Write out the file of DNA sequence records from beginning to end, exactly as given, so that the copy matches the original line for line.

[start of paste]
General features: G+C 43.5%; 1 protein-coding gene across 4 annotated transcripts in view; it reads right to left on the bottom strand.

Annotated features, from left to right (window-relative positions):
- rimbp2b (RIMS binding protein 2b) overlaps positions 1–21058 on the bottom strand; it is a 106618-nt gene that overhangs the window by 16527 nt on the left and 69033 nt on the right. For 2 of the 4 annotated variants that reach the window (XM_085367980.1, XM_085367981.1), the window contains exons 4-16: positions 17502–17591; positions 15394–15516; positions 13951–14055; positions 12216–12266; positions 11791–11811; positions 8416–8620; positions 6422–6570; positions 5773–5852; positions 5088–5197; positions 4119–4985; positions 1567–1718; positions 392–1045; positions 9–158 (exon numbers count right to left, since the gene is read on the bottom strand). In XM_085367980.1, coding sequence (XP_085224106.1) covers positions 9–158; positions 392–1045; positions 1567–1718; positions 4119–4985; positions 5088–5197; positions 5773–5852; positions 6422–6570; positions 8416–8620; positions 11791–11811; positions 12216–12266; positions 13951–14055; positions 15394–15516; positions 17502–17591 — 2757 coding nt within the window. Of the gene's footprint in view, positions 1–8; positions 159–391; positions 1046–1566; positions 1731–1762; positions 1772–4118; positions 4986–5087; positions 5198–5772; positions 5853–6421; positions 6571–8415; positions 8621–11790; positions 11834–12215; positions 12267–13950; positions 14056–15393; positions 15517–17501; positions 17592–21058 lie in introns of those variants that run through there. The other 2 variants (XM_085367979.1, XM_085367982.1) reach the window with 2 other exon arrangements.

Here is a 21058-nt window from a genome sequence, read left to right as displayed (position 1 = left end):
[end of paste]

General features: G+C 43.5%; 1 protein-coding gene across 4 annotated transcripts in view; it reads right to left on the bottom strand.

Annotated features, from left to right (window-relative positions):
- rimbp2b (RIMS binding protein 2b) overlaps positions 1–21058 on the bottom strand; it is a 106618-nt gene that overhangs the window by 16527 nt on the left and 69033 nt on the right. For 2 of the 4 annotated variants that reach the window (XM_085367980.1, XM_085367981.1), the window contains exons 4-16: positions 17502–17591; positions 15394–15516; positions 13951–14055; positions 12216–12266; positions 11791–11811; positions 8416–8620; positions 6422–6570; positions 5773–5852; positions 5088–5197; positions 4119–4985; positions 1567–1718; positions 392–1045; positions 9–158 (exon numbers count right to left, since the gene is read on the bottom strand). In XM_085367980.1, coding sequence (XP_085224106.1) covers positions 9–158; positions 392–1045; positions 1567–1718; positions 4119–4985; positions 5088–5197; positions 5773–5852; positions 6422–6570; positions 8416–8620; positions 11791–11811; positions 12216–12266; positions 13951–14055; positions 15394–15516; positions 17502–17591 — 2757 coding nt within the window. Of the gene's footprint in view, positions 1–8; positions 159–391; positions 1046–1566; positions 1731–1762; positions 1772–4118; positions 4986–5087; positions 5198–5772; positions 5853–6421; positions 6571–8415; positions 8621–11790; positions 11834–12215; positions 12267–13950; positions 14056–15393; positions 15517–17501; positions 17592–21058 lie in introns of those variants that run through there. The other 2 variants (XM_085367979.1, XM_085367982.1) reach the window with 2 other exon arrangements.

Here is a 21058-nt window from a genome sequence, read left to right as displayed (position 1 = left end):